What we get is Cousin's at times sophisticated, and at other times, highly personal, often male-centric picking, choosing and moving through a progression of key works or movements, people or ideas across a broad spectrum of 'global' cinema in a basic progression through historical time.

There's no doubt that the book introduces a whole plethora of key works going right back to the dawn of cinema, which have simply been absent from previous cinema history books. It's worth reading the book in order to string together the knowledge of influential works he makes reference to.

The Gombrich/Hughes approach drives the book through a constant, both intermittently startling and new whilst at other times a little male and introverted in an attempt to keep the whole together.

There are absences some of which are surprising and some of which either Cousin's doesn't wish to discuss or he simply is not interested in. For example, no mention of Chris Marker's innovative and highly influential documentary work. No expansion of queer or feminist cinema which is also influential in challenging gender portrayal in cinema. No expansion of the development of the use of film and video as an Art form in the global Contemporary Art scene. In exchange for these omissions, Cousin's tends to alight briefly on each of his chosen subjects and it's best to make notes of the ones that interest you and seek further knowledge elsewhere.
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on 10 June 2005
Mark Cousins is known for fronting the now defunct 'Moviedrome'-series and the excellent 'Scene by Scene'- which also now seems defunct- where he interviewed figures like David Lynch and Martin Scorsese while taking in scenes from their brilliant careers. 'The Story of Film' advances on Cousins' journalistic work and combines with his academic work in the medium in Scotland...
'The Story of Film' does what he says on the cover really, a concise history of cinema focusing on movements and scenes accompanied by still-images from many of the films discussed. It's extremely user-friendly and would make an ideal primer to anyone interested in Film Studies - and a lot cheaper than books like 'Film Art' too! A book I'd rank up there with 'The Cinema Book' , 'The Oxford Guide to Film Studies' & Susan Hayward's book of film definitions (though the list of terms and further reading is a little short at the end- I'd like to have seen more titles included, a minor gripe though...)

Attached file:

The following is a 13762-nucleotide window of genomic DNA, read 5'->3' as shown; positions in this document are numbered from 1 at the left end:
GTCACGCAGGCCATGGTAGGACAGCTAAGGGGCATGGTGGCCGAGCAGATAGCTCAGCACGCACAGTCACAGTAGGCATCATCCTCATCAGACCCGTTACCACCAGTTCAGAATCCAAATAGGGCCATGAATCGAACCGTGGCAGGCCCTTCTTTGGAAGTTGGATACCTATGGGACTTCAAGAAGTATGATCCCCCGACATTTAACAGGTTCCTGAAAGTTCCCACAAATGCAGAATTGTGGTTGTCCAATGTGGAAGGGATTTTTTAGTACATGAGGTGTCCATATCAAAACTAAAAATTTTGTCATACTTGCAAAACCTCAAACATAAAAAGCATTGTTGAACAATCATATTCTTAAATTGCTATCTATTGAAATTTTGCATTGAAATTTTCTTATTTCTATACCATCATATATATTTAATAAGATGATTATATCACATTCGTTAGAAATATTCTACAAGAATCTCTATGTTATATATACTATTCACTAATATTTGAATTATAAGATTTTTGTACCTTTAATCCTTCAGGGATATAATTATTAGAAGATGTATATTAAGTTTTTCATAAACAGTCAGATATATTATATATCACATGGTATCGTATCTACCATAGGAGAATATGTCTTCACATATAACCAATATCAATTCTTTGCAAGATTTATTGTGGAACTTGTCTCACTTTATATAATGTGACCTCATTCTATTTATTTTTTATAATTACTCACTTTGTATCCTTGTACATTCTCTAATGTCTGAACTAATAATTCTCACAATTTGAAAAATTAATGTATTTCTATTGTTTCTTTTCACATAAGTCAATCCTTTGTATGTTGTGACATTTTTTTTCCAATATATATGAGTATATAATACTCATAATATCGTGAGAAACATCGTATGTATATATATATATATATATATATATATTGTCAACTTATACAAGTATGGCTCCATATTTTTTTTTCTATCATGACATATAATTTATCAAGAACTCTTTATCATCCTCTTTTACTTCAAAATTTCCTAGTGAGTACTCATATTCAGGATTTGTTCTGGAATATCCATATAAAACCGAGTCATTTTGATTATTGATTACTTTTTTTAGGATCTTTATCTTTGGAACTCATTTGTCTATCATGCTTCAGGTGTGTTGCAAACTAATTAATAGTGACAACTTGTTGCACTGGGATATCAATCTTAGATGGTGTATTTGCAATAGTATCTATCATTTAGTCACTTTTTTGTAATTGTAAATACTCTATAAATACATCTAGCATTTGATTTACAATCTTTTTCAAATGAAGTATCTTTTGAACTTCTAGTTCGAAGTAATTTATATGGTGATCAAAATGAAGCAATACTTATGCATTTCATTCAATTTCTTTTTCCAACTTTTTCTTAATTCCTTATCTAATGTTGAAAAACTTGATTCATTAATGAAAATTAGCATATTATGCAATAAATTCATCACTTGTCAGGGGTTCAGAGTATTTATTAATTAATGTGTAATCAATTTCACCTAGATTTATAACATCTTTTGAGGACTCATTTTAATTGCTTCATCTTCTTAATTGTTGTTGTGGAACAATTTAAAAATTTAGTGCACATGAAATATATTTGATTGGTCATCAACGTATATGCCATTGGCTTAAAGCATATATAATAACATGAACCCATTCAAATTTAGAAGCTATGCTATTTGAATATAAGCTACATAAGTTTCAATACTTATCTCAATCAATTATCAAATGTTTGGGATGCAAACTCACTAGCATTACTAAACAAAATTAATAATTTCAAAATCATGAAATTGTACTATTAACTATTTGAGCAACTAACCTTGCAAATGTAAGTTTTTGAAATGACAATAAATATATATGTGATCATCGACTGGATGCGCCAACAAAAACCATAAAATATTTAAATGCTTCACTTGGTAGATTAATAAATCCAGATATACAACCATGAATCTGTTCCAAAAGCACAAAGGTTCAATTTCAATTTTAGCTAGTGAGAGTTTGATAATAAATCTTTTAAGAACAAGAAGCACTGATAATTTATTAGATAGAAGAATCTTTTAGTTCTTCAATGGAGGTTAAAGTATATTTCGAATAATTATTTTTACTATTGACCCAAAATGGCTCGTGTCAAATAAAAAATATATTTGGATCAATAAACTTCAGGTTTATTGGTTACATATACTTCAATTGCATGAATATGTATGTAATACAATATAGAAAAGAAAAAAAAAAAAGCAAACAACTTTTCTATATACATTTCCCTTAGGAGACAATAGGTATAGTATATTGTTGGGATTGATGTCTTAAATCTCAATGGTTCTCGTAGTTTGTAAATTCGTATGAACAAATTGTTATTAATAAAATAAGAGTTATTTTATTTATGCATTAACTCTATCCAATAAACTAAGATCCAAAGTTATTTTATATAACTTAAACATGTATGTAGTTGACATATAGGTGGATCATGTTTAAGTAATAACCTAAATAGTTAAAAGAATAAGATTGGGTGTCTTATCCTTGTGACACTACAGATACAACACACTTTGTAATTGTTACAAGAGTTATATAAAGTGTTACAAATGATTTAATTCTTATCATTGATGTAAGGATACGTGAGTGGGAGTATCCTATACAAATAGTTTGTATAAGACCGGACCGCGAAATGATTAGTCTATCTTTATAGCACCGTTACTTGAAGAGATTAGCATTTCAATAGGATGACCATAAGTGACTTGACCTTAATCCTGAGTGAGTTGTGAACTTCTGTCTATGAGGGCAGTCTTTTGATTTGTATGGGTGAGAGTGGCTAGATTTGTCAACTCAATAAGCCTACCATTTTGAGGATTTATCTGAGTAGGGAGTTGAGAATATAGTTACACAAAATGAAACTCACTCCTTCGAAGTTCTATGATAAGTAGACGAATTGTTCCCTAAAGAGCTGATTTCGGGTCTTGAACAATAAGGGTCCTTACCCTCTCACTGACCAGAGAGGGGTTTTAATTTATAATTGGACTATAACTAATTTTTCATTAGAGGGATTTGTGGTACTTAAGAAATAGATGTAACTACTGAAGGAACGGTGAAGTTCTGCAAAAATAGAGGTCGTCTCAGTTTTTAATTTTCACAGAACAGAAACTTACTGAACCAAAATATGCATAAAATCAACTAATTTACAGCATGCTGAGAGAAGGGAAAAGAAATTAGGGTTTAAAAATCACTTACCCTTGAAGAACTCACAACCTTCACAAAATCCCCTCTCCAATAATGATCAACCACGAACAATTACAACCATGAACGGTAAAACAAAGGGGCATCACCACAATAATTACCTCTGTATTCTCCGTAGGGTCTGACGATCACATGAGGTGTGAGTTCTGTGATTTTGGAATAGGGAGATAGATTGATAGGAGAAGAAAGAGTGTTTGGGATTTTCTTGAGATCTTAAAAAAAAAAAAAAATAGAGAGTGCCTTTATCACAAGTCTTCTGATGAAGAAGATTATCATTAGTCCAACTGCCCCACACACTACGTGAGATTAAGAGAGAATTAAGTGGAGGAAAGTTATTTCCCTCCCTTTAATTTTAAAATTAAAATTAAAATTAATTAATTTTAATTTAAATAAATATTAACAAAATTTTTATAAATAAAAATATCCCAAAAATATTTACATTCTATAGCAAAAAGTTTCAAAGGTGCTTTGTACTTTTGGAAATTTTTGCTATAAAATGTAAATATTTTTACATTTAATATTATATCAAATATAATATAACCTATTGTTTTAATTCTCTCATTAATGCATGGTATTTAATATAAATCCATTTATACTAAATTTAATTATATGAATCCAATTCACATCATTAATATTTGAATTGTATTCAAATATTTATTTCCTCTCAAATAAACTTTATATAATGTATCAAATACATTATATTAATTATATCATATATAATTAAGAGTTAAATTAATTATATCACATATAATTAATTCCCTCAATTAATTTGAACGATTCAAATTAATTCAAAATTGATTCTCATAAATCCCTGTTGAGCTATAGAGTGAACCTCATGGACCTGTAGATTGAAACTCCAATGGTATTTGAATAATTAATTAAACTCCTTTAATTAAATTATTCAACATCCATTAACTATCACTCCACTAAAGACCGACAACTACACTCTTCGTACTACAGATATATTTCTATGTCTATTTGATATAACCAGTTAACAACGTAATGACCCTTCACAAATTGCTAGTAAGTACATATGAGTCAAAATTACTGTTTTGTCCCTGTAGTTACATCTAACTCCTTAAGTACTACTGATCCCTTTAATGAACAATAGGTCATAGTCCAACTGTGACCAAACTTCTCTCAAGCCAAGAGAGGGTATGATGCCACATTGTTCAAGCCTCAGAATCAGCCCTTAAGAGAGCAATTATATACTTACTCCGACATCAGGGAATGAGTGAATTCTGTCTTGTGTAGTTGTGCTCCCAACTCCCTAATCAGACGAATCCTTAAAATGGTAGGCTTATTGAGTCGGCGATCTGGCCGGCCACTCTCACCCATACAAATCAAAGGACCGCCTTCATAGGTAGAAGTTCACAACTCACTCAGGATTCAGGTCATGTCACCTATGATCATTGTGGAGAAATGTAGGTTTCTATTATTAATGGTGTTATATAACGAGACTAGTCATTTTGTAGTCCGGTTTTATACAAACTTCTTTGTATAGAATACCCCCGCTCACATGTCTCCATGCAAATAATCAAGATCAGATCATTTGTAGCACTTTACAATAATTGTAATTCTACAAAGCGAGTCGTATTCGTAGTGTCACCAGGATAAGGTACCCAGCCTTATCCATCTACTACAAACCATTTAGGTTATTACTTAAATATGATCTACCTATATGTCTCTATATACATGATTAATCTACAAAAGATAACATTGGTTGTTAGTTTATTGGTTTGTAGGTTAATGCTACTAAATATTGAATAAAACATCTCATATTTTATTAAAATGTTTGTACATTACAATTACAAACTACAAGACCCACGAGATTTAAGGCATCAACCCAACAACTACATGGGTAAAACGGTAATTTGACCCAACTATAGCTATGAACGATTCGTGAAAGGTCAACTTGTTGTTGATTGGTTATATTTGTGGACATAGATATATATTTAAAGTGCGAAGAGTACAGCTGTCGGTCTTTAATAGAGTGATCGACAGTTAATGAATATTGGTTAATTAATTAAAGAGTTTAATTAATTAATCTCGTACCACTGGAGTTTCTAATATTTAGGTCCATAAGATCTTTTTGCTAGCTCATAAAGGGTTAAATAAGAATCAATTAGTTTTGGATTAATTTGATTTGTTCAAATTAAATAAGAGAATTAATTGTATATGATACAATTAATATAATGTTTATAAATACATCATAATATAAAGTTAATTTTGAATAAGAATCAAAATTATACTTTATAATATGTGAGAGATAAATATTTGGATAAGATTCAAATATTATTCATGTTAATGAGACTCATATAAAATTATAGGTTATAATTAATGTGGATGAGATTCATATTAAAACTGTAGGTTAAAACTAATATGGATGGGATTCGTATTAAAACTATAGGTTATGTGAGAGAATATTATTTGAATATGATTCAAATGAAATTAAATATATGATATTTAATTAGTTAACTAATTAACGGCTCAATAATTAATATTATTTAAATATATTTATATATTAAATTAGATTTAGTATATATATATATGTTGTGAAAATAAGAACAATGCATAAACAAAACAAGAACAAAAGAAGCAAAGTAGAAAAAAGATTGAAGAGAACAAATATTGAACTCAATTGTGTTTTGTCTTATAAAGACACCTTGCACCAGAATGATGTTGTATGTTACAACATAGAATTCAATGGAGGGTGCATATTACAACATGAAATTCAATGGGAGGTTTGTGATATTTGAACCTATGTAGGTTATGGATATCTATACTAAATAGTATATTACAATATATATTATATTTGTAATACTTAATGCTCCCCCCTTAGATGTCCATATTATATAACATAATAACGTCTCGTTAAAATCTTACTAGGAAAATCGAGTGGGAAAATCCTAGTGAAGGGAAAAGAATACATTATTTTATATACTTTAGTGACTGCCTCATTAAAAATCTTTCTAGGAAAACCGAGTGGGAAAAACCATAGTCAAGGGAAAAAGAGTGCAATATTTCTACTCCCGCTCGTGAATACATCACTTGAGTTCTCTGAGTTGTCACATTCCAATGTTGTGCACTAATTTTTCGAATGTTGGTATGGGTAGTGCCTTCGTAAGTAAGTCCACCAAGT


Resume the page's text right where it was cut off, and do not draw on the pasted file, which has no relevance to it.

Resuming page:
'The Story of Film' is a riveting read that contextualises the greatest art form of the 20th Century and covers such figures as Werner Herzog, Pier Paolo Pasolini, Scorsese, Ken Loach, Lynch, Jean-Luc Godard, Steven Spielberg, Luchino Visconti...and so on. Great part on The New German Cinema, on the influence of Bertolucci's masterpiece 'The Conformist' (1970) on The New American Cinema (notably Paul Schrader) & on how the U.S. blockbuster (The Exorcist, Jaws, Star Wars IV: A New Hope) ultimately ruined the auteurist movement established by 'Easy Rider','Bonnie & Clyde','Taxi Driver','The Conversation' & 'American Gigolo.'
'The Story of Film' is excellently written, extremely informative and a breeze to read - ANYONE interested in film should read it...
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on 12 September 2014
Before I get my teeth into this review, let me make this absolutely clear: I am not saying that anyone is not entitled to their opinion. In fact, I'm a great lover of freedom of speech and the sheer joy of discussing films with friends.

So, the context is thus: I have been studying film at University since the beginning of 2008, stopping only briefly for one gap year. As of November 2014, I will likely have gained my second degree certificate in the academic study of film, officially marking me as a film buff. That being said, I do not see myself as an expert in film. Far from it. I do not consider my knowledge of film to even be close enough to even dream of being an expert. The author of this book, Mark Cousins, is an expert. That much is evident.